Every Thursday, it’s four-down territory as we discuss SEC football on gridironnow.com. This week, we look at the league teams that have shown the most improvement on offense and defense — and the league teams that have regressed the most on offense and defense.
The best hire Derek Mason has made at Vanderbilt is … Derek Mason.
After last season’s 3-9 debacle, Mason fired both coordinators. When he surveyed the landscape for a defensive coordinator, he couldn’t find a better fit than himself.
Mason the defensive coordinator helped Mason the head coach win his first SEC game last Saturday after an 0-11 start, shutting down Missouri 10-3. The Tigers managed just 188 total yards and were 0-of-14 on third downs.
That’s quite a departure from last season, when Vandy had the worst scoring defense (33.2 points per game) in the SEC. Four SEC teams scored at least 40 points on Vandy. The Commodores were 10th in total defense (402.1 yards) and 11th in run defense (183.8).
What a remarkable turnaround from last season. Vanderbilt is giving up 16.3 points per game – second in the SEC. Five of seven opponents have scored fewer than 20 points. Vandy is sixth in total defense (316.6 yards per game), an improvement of more than 85 yards per game. It is third in run defense (109.9), an improvement of almost 75 yards per game.
Vanderbilt has basically the same defensive personnel as a year ago. The main difference: Mason is the defensive coordinator.
The next-most improved defense: Missouri. The Tigers have gone from allowing 21.1 points and 346.3 yards to 12.5 points and 282.1 yards.
At first blush, I would have thought Florida had made the most improvement on offense this season. But the Gators are averaging just 1.4 more points and a bit less than 9 more yards of total offense per game.
Instead, the most improved offensive team has been LSU. You can thank two players: running back Leonard Fournette and quarterback Brandon Harris.
LSU has gone from averaging 27.6 points per game to 38.9, second in the league. The Tigers also have gone from averaging 224.5 rushing yards to an SEC-best 309.1 and from 387.5 total yards to 466.0.
While the passing game remains last in terms of yards per game, the efficiency is much greater, going from ninth to third. LSU has nine touchdown passes against no interceptions and has completed 58 percent of its passes. Last year, LSU had 17 TD passes, nine picks and completed just 50 percent of its passes.
And unlike Ole Miss, which feasted on three weak non-conference foes to forge its league-leading scoring average, LSU has played just one weak foe.
Fournette has been brilliant, averaging 193.1 rush yards per game while scoring a league-high 15 touchdowns and averaging 7.7 yards per carry.
Harris has been effective. He was averaging fewer than 100 passing yards per game through four contests, but has thrown for at least 200 yards in each of the past three games to take over the No. 2 spot in the SEC in passing efficiency, behind Ole Miss’ Chad Kelly. Last season, LSU’s Anthony Jennings was 12th in the league in pass efficiency.
Missouri wasn’t great on offense last season, but it wasn’t miserable. Now it’s miserable.
The Tigers haven’t scored a touchdown in their past three games, losing to Florida 21-3, Georgia 9-6 and Vanderbilt 10-3. They have gone 40 possessions without a touchdown. They had just 188 total yards against Vanderbilt and went 0-of-14 on third downs. In the past three games, they are 3-of-41 on third downs.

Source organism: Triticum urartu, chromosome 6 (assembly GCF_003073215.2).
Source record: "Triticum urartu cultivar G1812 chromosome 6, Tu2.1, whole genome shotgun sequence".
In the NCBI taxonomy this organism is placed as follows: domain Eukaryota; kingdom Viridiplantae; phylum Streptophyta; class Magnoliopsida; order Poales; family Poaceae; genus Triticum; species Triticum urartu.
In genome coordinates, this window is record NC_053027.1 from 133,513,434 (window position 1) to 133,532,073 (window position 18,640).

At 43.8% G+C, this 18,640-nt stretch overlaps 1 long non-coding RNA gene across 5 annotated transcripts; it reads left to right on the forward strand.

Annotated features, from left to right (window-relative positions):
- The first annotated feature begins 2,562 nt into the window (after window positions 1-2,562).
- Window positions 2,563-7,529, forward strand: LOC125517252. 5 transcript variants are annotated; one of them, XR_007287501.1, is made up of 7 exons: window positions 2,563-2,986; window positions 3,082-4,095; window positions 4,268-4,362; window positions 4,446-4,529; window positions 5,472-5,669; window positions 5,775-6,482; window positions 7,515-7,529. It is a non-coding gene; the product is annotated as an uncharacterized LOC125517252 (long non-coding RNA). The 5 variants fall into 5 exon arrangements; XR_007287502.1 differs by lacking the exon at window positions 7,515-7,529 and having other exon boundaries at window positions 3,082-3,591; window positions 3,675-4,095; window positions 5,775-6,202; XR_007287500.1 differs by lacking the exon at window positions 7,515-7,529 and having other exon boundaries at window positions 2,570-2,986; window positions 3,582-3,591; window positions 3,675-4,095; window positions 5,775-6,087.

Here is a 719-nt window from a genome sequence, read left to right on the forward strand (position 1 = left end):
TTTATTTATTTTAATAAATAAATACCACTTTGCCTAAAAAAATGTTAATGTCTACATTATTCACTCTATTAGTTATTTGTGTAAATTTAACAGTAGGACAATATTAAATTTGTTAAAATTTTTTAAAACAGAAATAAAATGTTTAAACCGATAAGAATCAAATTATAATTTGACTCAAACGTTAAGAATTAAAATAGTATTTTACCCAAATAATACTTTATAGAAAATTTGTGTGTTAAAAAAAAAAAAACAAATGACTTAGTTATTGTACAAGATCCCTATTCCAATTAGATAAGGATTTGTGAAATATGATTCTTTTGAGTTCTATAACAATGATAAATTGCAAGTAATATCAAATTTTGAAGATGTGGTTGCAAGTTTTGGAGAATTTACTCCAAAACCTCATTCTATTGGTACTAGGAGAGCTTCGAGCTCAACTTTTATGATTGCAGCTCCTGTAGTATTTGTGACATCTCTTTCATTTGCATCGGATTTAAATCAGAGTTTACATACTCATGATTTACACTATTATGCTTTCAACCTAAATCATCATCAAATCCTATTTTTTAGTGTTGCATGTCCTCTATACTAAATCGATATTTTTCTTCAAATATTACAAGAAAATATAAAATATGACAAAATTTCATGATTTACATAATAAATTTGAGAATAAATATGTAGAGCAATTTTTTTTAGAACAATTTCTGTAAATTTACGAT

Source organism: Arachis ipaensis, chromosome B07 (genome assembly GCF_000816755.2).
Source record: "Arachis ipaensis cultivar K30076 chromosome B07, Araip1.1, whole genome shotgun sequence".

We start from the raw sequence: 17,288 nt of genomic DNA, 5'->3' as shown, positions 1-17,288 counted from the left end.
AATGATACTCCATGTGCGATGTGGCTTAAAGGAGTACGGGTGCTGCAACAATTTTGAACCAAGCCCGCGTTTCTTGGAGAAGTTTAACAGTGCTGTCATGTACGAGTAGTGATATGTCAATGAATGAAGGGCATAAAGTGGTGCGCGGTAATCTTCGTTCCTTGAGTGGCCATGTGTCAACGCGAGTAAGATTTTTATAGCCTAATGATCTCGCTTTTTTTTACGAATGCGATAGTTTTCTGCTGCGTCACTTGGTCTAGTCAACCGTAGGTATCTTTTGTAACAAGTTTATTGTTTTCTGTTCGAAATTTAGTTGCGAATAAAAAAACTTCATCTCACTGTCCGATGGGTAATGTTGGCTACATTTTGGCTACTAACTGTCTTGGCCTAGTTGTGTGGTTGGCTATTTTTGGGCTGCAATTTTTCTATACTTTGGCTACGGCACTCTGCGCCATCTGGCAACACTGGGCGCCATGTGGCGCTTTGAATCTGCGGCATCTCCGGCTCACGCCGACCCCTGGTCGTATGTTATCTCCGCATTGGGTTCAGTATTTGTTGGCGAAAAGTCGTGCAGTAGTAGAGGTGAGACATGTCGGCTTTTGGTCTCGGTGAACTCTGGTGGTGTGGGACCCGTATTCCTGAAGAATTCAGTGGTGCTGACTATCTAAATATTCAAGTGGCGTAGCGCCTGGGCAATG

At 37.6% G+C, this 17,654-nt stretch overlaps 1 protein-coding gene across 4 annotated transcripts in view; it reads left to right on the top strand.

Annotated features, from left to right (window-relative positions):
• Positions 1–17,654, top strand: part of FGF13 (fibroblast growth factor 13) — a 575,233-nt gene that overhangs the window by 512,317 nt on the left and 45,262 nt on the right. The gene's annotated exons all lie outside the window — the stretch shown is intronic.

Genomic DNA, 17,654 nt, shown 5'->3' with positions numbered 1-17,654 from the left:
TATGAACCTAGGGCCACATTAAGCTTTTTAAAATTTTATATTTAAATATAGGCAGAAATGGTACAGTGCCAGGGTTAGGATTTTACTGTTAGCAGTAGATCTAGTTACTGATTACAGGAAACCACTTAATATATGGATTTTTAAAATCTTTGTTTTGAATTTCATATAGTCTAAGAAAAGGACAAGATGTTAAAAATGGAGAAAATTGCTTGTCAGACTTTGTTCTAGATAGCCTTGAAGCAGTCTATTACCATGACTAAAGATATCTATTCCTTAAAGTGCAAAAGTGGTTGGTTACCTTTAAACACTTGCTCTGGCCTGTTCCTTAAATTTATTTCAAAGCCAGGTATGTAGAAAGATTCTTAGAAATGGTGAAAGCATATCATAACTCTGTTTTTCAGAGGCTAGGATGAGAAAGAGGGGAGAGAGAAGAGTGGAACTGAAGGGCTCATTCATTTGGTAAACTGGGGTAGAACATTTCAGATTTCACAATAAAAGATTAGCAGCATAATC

It’s not surprising that Missouri would be struggling on offense. For the second year in a row, it lost its top three receivers. It returned a quarterback who was a 51 percent career passer and he got suspended, leaving coach Gary Pinkel to start a true freshman. Russell Hansbrough, a 1,000-yard rusher last season, has been slowed by an injury suffered on his first carry of the season.
It’s hard to imagine in this day and age that an SEC team would have just four touchdowns in five SEC games and would average a paltry 14.9 points per game against a schedule that includes Southeast Missouri State, Connecticut, Kentucky and Vanderbilt.
Missouri is last in the SEC in total offense by more than 75 yards per game, last in the league in rushing by more than 25 yards per game (with just two rushing TDs) and 13th in pass offense.
Auburn was supposed to be one of the league’s most improved defenses. Instead, it has the SEC’s worst defense based on scoring (29.7 points per game) and total yards allowed (430.6).
Auburn isn’t getting its money’s worth out of defensive coordinator Will Muschamp ($1.7 million a year). This is a defense with seven starters returning.
Here’s what baffles me: Does Vanderbilt really have more defensive talent than Auburn? If so, how? And why is Vandy’s defense so much better?
I realize Auburn has had some defensive injuries, defensive end Carl Lawson being the key one, but that doesn’t explain the missed tackles and missed assignments.
In addition, Auburn defenders need to quit poking the bear. Before the LSU game, safety Johnathan Ford said it wouldn’t be hard to contain Leonard Fournette — who proceeded to rip off more than 200 yards. This week, cornerback Jonathan Jones said Ole Miss’ Laquon Treadwell was just another receiver.
As a media member, I don’t like gag orders. But if I’m Gus Malzahn, I tell my defense to tackle, not talk.
One other defense that has taken a significant step back: Arkansas. The Hogs are giving up 7.2 points and almost 50 yards more per game than last season.
(You can follow Jimmy Hyams on Twitter @JimmyHyams)
© 2016, gridironnow.com. All rights reserved. This material may not be published, broadcast, rewritten or redistributed.